RS: Well, you know, those are profound words from someone I actually was a graduate fellow at the Maxwell School at Syracuse University, where we–the whole purpose was to get people in government, and covering government, to be more responsible and thoughtful. And you went, actually, there at one point. And it’s sad that someone who got launched on a–you know, young woman from Buffalo, New York–

JW: Yes. [Laughs]

RS: –working-class family, pursues this career of journalism, and at this point, after decades of doing the hard work, of covering the story, you end up with–and this book is really a judgment of the failure of mass media, maybe more powerfully because of its contemporary examples than anything out there. If you really want to be taken to school on what’s wrong with our mass media, and what it’s got to do with our prison-industrial complex, read this book. And hopefully we’ll get more writing from you.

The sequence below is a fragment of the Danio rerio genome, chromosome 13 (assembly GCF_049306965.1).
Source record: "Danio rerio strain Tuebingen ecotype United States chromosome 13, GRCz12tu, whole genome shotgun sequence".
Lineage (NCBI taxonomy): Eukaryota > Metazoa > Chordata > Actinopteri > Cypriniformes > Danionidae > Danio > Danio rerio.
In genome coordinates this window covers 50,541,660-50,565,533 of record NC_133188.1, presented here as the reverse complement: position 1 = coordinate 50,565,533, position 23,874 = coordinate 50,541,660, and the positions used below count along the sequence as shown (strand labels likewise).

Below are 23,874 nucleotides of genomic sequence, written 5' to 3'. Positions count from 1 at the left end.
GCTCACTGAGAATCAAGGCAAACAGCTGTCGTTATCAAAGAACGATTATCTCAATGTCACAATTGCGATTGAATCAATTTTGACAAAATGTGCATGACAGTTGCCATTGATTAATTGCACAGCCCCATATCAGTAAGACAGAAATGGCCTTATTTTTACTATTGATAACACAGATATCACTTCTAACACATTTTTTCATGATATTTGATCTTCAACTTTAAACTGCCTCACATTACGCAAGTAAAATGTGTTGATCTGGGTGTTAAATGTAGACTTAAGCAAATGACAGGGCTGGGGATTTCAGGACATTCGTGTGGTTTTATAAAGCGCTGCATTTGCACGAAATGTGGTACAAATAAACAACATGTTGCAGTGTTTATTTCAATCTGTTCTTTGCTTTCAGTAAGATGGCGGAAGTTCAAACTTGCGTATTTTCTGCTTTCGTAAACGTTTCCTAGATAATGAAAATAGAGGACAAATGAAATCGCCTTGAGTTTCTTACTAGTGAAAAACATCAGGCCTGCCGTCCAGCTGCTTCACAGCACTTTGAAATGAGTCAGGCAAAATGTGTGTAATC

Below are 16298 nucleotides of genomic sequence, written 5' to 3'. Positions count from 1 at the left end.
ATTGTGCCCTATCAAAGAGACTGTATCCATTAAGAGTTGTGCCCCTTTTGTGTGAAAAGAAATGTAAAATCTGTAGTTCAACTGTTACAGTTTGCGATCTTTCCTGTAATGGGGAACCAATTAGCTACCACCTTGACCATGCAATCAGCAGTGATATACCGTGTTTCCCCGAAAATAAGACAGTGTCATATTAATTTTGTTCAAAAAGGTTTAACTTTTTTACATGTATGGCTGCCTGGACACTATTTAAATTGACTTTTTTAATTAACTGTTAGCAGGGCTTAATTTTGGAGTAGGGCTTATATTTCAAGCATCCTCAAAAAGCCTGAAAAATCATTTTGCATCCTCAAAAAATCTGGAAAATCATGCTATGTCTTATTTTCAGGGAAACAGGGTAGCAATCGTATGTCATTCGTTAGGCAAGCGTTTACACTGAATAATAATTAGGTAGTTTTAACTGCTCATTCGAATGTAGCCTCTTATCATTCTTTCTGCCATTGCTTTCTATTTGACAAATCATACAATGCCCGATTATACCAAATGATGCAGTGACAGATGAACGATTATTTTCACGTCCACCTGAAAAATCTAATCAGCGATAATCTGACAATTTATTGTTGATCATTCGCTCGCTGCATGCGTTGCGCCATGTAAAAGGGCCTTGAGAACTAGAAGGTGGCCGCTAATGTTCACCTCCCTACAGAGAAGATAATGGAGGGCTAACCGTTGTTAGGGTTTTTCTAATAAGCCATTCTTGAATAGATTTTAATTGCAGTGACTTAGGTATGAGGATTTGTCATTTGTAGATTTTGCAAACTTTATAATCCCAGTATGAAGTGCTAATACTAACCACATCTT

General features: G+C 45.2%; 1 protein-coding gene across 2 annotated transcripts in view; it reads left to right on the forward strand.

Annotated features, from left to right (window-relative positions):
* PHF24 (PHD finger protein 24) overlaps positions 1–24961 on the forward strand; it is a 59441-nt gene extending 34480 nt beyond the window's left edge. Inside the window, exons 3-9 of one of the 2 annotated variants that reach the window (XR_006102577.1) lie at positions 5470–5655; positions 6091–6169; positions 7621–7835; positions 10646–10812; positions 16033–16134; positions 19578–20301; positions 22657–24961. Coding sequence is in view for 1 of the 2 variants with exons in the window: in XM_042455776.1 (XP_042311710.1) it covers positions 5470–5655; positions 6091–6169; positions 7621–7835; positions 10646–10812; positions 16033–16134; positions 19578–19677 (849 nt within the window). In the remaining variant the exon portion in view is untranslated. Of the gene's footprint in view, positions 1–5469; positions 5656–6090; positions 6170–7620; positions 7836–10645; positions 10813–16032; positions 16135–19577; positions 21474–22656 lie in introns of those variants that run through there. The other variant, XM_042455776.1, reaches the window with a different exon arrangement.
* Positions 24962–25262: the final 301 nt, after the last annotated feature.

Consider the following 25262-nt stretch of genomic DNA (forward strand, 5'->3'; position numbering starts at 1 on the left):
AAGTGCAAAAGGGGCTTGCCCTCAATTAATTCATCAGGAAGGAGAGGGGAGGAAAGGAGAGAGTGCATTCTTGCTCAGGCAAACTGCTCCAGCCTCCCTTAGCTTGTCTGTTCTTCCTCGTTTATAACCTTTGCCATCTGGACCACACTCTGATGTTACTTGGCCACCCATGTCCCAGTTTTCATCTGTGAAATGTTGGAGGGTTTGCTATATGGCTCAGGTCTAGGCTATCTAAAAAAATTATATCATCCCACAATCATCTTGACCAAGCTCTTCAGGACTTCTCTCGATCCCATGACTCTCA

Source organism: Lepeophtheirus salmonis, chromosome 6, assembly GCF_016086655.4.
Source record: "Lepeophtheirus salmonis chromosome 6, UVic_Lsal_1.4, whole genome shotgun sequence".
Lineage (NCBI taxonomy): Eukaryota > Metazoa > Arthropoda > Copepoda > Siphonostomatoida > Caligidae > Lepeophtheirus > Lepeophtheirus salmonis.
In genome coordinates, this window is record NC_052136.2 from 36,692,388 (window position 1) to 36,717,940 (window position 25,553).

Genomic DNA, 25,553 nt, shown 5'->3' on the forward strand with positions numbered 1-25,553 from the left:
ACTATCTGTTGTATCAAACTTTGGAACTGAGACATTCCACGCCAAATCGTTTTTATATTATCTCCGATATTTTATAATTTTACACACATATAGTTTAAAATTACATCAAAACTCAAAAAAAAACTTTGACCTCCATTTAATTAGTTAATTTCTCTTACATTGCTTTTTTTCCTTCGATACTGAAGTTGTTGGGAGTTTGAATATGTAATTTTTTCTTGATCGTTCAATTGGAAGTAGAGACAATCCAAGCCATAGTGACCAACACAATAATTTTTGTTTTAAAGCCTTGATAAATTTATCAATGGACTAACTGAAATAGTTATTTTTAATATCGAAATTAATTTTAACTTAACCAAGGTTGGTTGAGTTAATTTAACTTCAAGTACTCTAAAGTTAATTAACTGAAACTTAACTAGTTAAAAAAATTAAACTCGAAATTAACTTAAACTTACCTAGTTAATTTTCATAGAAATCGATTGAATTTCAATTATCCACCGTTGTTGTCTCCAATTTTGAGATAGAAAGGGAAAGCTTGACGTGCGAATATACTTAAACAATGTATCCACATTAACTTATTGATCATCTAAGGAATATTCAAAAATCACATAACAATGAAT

That’s it for this edition of Scheer Intelligence. Our engineer at KCRW, the host at the station is Christopher Ho. Natasha Hakimi Zapata does a lot of work on this and writes the introductions. And Joshua Scheer is the producer of Scheer Intelligence, the “Scheer” in Scheer Intelligence who puts it all together. See you next week with another edition of Scheer Intelligence. But I have to add, I don’t know if we’d be able to do these shows were it not for generous support from the JWK Foundation in memory of Jean Stein, who was a great, tough, questioning, concerned, humanistic journalist.

JW: Yes.

RS: And on that note, see you next week.

JW: Thank you.